The New York Times Company reported its full-year figures for 2012 today, and the emerging pattern held: Advertising was down 8.3 percent on the year, with digital ad revenue also slipping 1.9 percent (excluding 2012’s additional week), but people are still paying for the product. “For the first time in our history, annual circulation revenues surpassed those from advertising,” said new CEO Mark Thompson in a statement. “By contrast, the advertising environment remained challenging in the fourth quarter.”
Digital subscribers are still paying up, with the Times and International Herald Tribune growing 13.1 percent since September in online readers, up to 640,000. Circulation revenue rose 16.1 percent in the fourth quarter, resulting in yearly totals of $953 million for subscription fees and $898.1 million in ad dollars. An analyst told Reuters the reader revenue was “phenomenal” and “better than I thought,” so in that sense, the much-discussed paywall is working.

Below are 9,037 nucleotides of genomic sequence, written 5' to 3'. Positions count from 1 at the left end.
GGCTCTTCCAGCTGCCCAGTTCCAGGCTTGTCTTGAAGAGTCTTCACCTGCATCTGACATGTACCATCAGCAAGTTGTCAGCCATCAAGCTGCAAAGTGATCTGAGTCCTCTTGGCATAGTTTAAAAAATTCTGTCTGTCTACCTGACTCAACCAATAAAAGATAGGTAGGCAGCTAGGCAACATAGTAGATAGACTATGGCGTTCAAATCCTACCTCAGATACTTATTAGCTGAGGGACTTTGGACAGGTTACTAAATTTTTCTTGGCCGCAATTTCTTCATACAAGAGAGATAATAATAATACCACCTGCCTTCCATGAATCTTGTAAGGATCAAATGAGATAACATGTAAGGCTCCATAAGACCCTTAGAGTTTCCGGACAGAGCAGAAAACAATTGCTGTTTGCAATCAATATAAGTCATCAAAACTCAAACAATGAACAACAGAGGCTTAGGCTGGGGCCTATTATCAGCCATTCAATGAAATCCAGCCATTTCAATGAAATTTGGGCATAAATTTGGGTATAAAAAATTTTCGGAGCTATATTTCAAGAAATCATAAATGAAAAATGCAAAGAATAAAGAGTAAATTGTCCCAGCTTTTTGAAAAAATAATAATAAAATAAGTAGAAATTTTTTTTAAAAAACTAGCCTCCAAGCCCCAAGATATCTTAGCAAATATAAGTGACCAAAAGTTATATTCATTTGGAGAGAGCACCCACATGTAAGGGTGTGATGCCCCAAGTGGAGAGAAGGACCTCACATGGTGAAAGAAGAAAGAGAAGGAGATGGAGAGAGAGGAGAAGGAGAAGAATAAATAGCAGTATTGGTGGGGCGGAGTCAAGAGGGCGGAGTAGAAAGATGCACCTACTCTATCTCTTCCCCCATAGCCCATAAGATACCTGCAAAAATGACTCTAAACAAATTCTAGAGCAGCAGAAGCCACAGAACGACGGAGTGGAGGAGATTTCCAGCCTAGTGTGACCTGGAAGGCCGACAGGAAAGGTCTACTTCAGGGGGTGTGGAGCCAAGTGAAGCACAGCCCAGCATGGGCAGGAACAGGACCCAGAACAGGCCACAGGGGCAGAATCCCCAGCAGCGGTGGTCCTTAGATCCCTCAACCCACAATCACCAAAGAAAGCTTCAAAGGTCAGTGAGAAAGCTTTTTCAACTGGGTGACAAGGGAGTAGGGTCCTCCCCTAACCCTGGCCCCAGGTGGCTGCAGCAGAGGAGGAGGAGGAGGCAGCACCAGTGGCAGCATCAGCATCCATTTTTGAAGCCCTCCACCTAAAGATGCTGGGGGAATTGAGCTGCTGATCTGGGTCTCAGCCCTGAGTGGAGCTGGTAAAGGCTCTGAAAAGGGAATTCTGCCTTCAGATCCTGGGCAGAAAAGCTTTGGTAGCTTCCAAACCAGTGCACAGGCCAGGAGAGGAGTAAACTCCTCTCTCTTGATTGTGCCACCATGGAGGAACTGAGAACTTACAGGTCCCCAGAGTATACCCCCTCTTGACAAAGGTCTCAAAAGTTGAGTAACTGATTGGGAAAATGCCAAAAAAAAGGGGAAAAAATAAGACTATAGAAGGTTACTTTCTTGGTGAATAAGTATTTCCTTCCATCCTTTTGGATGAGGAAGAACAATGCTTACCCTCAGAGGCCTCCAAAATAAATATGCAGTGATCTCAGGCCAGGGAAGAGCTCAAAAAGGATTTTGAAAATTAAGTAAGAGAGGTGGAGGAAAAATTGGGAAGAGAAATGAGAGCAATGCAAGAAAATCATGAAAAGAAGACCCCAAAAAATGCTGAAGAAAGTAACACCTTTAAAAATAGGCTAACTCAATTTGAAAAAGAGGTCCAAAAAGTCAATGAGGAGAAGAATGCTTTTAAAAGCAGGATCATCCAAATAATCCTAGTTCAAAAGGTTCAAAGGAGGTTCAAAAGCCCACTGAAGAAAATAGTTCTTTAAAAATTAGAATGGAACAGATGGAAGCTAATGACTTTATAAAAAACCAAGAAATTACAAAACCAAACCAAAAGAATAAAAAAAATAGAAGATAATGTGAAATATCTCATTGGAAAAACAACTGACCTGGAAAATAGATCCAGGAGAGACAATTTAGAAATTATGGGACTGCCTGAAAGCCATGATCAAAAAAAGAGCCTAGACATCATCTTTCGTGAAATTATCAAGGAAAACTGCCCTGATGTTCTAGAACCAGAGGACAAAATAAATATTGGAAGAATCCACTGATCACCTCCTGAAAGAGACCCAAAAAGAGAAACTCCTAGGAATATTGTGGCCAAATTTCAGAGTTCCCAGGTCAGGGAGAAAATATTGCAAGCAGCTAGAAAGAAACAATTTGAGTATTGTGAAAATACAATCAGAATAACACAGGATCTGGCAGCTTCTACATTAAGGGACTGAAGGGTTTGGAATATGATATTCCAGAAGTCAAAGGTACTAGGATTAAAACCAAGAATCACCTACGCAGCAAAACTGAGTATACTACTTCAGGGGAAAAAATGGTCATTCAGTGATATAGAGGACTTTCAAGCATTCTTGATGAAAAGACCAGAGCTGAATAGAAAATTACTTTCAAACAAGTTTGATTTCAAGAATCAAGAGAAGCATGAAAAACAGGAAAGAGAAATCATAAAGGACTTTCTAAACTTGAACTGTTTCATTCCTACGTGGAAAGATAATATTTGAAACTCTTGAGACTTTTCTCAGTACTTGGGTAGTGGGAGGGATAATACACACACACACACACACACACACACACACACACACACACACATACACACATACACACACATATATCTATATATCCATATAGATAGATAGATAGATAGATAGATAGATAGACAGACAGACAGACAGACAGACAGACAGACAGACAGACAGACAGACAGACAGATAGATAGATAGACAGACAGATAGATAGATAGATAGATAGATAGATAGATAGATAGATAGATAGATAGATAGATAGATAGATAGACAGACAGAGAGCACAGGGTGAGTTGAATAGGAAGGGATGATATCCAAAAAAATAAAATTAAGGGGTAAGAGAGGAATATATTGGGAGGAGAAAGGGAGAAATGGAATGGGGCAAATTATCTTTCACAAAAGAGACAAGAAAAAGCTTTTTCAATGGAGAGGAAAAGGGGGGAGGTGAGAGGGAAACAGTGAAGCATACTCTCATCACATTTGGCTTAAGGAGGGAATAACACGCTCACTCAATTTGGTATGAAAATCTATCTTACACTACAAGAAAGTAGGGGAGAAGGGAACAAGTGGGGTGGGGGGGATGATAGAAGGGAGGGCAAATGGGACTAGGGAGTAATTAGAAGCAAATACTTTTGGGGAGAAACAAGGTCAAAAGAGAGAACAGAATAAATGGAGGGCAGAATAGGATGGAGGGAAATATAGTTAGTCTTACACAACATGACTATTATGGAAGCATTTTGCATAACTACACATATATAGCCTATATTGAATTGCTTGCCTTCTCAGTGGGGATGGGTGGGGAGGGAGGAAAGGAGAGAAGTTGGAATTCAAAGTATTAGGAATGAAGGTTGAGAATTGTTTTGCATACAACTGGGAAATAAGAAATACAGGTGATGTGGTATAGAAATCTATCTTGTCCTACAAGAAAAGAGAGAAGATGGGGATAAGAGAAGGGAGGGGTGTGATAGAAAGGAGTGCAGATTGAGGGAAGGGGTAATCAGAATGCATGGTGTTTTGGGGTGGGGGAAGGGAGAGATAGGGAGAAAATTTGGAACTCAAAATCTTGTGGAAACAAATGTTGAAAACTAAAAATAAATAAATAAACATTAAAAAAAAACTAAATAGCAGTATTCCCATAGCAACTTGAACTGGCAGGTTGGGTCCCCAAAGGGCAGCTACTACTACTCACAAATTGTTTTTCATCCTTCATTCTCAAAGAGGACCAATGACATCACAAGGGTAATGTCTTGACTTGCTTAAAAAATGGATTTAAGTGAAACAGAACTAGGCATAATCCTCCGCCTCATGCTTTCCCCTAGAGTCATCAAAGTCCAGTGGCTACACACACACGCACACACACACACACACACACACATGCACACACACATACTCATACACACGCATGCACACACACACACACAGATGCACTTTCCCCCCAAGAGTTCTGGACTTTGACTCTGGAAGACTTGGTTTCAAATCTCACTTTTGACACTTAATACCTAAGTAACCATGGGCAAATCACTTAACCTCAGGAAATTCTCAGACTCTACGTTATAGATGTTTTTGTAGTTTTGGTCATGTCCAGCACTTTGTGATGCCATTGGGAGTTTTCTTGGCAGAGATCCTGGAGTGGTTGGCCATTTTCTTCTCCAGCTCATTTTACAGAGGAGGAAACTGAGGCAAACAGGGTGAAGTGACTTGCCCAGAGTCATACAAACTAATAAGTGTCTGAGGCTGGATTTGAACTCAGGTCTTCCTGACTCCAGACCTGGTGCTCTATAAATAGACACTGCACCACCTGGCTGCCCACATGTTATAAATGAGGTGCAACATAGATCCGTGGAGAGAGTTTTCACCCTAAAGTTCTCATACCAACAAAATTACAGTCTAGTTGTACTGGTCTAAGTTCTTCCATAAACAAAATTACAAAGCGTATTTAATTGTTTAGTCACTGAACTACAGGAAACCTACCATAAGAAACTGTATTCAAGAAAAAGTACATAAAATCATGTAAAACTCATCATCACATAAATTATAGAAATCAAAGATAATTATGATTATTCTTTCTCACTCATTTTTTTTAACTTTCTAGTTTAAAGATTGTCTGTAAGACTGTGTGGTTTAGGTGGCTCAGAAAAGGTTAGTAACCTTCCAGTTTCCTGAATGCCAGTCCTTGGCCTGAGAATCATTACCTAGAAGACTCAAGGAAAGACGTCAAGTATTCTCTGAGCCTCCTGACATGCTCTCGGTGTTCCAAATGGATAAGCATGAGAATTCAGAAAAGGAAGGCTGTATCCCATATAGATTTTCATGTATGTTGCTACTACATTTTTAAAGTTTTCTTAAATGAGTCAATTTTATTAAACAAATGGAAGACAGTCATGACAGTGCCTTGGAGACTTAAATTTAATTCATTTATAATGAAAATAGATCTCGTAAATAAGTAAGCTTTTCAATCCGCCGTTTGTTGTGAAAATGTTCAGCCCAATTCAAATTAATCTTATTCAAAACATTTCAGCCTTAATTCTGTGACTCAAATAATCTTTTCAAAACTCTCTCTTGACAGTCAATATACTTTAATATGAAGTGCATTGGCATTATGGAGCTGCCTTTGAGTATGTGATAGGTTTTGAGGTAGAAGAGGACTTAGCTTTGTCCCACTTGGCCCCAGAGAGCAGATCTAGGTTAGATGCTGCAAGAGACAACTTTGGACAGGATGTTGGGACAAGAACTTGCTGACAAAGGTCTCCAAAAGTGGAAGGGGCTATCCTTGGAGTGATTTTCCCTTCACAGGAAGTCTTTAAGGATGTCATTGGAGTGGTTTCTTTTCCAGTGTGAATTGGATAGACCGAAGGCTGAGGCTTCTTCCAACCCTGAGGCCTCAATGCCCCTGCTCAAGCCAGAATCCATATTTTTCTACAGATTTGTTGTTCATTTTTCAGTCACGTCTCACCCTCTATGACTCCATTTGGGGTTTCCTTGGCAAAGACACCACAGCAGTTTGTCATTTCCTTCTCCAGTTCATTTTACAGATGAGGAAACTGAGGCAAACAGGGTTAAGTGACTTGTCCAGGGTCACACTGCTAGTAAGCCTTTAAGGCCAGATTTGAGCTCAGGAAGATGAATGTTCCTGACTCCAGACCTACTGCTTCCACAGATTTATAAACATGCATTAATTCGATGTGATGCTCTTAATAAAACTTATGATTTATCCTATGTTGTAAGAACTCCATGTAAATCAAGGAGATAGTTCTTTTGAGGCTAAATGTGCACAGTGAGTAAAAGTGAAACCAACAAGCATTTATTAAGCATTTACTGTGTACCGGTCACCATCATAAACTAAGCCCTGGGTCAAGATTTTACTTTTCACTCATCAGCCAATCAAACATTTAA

But it still has a ways to go before it can make up for the lost revenue from ads. As Bloomberg notes, “It’s a milestone that upends the traditional 80-20 ratio between ads and circulation that publishers once considered a healthy mix and that is now no longer tenable given the industry-wide decline in newsprint advertising.”
“The demonstrated willingness of users here and around the world to pay for the high quality journalism for which The New York Times and the Company’s other titles are renowned will be a key building block in the strategy for growth, which we are currently developing and which I will have much more to say about later in the year,” said Thompson. They’re working on it.